Malawi’s Banda urges COMESA leaders to match talk with deeds

The out-going Chairperson of the Common Market for Eastern and Southern Africa (COMESA), Malawian President Joyce Banda has urged leaders of member regional economic bloc  to make sure beyond the summits they  must deliver projects and programmes that have a tangible impact on people’s lives.

President Banda was speaking on Friday when she officially opened the 16th Summit of the COMESA Heads of State and Government at the Commonwealth Resort, Munyonyo, Kampala in Uganda.

She said there is complexity of implementing some of the strategies but said delays are avoidable such as those that have affected the implementation of the COMESA Custom Union, which has been extended by a further two years.

“To continue to drive our work forward, I believe we need to establish clear targets which we should achieve with respect to all programs. In the area of trade, it is high time that we agreed on a target of increasing through production and marketing our Intra COMESA trade from the current average of 10 percent in 2011 to 20 percent by 2017. In volume terms intra COMESA trade would increase from US$18.4 billion in 2011 to US$42 billion in 2017,” said Banda.

President of Malawi Joyce Banda hands over to President Yoweri Museveni.PHOTO: Oryema Kennedy
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She proposed targets for other sectors and sub sectors, such as infrastructure interconnectivity, which is essential for facilitating trade and investment and movement of goods and persons.

“The same targets should be established for the logistics and distribution chain. Once we have established those targets we must ensure we effectively monitor progress against them,” said the Malawi leader.

In her maiden speech, Banda proposed that COMESA must review “once again” some of the policies under the COMESA framework, to ensure they are not unnecessarily restricting intra-regional trade and the development and industrialization of economies.

“In this respect I am thinking particularly of the rules of origin requiring 35 percent local content in order to qualify for free trade area treatment. Whilst it is a laudable aim to encourage as much local content as possible, this must be applied in a pragmatic, rather than ideological way.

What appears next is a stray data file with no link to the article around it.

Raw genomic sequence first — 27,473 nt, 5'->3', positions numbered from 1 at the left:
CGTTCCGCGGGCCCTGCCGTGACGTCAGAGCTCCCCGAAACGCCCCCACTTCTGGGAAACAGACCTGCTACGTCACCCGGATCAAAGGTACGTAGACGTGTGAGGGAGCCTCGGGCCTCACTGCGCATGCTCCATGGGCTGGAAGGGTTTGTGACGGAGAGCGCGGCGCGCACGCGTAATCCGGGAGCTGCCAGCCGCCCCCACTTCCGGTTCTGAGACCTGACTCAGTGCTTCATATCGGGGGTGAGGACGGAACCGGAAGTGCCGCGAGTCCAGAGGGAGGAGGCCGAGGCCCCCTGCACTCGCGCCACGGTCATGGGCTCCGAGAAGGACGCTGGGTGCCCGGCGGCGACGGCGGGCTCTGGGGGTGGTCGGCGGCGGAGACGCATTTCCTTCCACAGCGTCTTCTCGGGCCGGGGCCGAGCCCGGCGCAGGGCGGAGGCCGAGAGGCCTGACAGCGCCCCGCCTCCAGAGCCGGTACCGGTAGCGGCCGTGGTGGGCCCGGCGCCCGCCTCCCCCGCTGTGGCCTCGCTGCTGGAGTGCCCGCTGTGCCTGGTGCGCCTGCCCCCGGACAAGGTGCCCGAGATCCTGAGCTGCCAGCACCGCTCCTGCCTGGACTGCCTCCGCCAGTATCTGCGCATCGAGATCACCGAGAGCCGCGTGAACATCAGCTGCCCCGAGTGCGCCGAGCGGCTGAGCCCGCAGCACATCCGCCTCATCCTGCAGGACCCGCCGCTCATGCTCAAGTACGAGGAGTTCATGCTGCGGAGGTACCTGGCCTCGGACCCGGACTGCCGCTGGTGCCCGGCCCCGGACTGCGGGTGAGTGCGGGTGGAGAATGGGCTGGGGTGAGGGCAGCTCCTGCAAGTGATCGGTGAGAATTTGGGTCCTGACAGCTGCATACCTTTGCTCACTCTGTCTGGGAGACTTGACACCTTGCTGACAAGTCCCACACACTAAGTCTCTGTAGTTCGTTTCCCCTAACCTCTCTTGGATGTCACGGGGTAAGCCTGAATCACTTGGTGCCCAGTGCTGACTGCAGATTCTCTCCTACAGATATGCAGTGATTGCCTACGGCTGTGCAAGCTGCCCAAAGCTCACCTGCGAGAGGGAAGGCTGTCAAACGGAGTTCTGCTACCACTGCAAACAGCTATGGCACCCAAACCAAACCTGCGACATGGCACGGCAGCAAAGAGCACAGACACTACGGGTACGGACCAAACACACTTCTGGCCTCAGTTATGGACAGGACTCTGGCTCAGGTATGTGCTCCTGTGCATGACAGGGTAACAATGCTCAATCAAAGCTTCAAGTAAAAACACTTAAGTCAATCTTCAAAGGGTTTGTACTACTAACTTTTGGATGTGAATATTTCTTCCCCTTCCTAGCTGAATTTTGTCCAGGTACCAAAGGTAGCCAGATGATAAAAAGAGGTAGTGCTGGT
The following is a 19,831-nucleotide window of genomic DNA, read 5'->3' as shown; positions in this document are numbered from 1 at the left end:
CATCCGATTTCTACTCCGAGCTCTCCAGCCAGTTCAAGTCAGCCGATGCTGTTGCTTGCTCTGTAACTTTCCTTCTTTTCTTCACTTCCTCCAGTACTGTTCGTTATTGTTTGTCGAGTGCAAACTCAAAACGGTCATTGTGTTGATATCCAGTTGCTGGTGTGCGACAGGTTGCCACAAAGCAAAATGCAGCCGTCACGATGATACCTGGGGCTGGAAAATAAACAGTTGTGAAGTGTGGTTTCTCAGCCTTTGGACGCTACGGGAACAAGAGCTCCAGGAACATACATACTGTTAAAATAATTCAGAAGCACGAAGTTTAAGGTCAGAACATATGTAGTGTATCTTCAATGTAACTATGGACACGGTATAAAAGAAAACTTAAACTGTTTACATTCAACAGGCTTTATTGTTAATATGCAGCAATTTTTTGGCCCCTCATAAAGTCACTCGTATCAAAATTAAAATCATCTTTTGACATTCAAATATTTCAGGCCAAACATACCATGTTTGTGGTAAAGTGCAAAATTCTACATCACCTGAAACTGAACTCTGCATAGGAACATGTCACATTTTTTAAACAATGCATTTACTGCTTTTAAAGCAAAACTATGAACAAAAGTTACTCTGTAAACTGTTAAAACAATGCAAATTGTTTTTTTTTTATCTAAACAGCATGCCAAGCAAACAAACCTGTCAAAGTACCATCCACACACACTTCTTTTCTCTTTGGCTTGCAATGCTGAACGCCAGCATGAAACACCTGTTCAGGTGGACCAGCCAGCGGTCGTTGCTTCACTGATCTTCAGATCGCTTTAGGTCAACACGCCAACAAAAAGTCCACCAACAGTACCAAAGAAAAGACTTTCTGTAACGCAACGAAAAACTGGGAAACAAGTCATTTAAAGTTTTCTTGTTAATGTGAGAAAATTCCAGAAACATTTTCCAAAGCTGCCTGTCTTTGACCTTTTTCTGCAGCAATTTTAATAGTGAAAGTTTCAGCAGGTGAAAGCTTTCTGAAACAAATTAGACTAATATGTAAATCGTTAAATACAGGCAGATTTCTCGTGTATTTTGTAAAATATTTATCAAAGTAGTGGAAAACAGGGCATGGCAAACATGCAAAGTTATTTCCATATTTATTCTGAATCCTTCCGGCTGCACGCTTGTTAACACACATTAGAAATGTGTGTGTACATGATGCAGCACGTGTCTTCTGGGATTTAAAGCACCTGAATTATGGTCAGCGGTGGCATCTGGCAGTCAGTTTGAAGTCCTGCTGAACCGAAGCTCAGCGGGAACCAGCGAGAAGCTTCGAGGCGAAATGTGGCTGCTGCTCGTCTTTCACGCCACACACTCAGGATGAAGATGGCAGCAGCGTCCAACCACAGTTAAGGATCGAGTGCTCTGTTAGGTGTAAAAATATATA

“It does not make economic sense for us to request our trading partners in the developed world to give us market access on the basis of liberal rules, such as, producing and exporting garments and textiles on the basis of third country fabric from outside our region, yet within the COMESA we cannot allow this trade to take place duty free and quota free.”

Banda then emphasized the importance of continued investment in basic infrastructure and agriculture, saying the structural adjustment programs of the 1990s have left us with a back-log of maintenance of infrastructure and missed development opportunities.

Hand over

President Banda  handed over the Comesa chairmanship to Uganda President Yoweri Museveni.

Museveni in his address said that African economies are too divided up, which undermines their profitability and countries cannot attract foreign direct investment. He said that there is need for integration of African countries through trading blocs

Museveni cited the China which despite being under communism with no multiparty democracy has attracted over US$1.2 trillion in foreign direct investment since 1978.

“China has overtaken France, Germany and Japan. With 1.3 billion people and land size of 3 million square miles, there is no political balkanization of the Chinese race. Yet the African race is Balkanized,” Museveni said.

The summit will close on Saturday, and is taking place under the theme, “enhancing intra-COMESA trade through micro, small and medium enterprise development.”

COMESA is a regional grouping of 19 African countries, with a potential market of over 400 million people and a combined GDP of $799 billion by 2010, making it one of the biggest African trading blocs.

The countries include Libya, Egypt, Sudan, Kenya, Rwanda, DR Congo, Burundi, Comoros, Zimbabwe, Zambia, Djibouti, Madagascar, Mauritius, Malawi, Uganda, Eritrea, Ethiopia, Seychelles and Swaziland.

The summit is attended by African leaders who include Robert Mugabe (Zimbabwe), Mwai Kibaki (Kenya), Joyce Banda (Malawi), Dr. Ikiliou Dhoinine (Comoros) and Ethiopian Prime Minister Hailemariam Desalegn.

Others include Prime Ministers Mizengo Kayanza Pinda (Tanzania), Barnabas Sibusiso Dlamini (Swaziland) and Pierre Damien Habumuremyi (Rwanda). Vice presidents Dr. Gervais Rufykiri (Burundi) and Danny Foure (Seychelles), African Union chairperson Zuma Dlamini and the Egyptian minister of investment Osman Saleh.

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